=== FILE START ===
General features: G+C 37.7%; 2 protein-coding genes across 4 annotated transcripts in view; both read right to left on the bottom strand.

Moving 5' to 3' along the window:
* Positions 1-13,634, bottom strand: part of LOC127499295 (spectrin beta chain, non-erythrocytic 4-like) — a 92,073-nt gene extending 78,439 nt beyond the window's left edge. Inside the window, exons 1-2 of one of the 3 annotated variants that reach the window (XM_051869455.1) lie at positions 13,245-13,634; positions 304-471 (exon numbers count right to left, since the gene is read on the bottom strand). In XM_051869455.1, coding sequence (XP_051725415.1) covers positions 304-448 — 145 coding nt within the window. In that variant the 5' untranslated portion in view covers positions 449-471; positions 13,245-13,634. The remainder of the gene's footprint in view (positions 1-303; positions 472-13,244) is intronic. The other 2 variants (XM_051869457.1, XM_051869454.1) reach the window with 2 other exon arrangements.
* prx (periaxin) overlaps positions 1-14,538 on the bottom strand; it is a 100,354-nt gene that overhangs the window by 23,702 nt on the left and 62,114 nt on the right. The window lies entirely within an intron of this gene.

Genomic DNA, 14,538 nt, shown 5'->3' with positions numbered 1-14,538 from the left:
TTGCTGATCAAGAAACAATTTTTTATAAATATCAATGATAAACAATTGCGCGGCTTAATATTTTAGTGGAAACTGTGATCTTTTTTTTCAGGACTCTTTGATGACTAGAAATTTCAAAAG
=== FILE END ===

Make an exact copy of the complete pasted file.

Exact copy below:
General features: G+C 37.7%; 2 protein-coding genes across 4 annotated transcripts in view; both read right to left on the bottom strand.

Moving 5' to 3' along the window:
* Positions 1-13,634, bottom strand: part of LOC127499295 (spectrin beta chain, non-erythrocytic 4-like) — a 92,073-nt gene extending 78,439 nt beyond the window's left edge. Inside the window, exons 1-2 of one of the 3 annotated variants that reach the window (XM_051869455.1) lie at positions 13,245-13,634; positions 304-471 (exon numbers count right to left, since the gene is read on the bottom strand). In XM_051869455.1, coding sequence (XP_051725415.1) covers positions 304-448 — 145 coding nt within the window. In that variant the 5' untranslated portion in view covers positions 449-471; positions 13,245-13,634. The remainder of the gene's footprint in view (positions 1-303; positions 472-13,244) is intronic. The other 2 variants (XM_051869457.1, XM_051869454.1) reach the window with 2 other exon arrangements.
* prx (periaxin) overlaps positions 1-14,538 on the bottom strand; it is a 100,354-nt gene that overhangs the window by 23,702 nt on the left and 62,114 nt on the right. The window lies entirely within an intron of this gene.

Genomic DNA, 14,538 nt, shown 5'->3' with positions numbered 1-14,538 from the left:
TTGCTGATCAAGAAACAATTTTTTATAAATATCAATGATAAACAATTGCGCGGCTTAATATTTTAGTGGAAACTGTGATCTTTTTTTTCAGGACTCTTTGATGACTAGAAATTTCAAAAG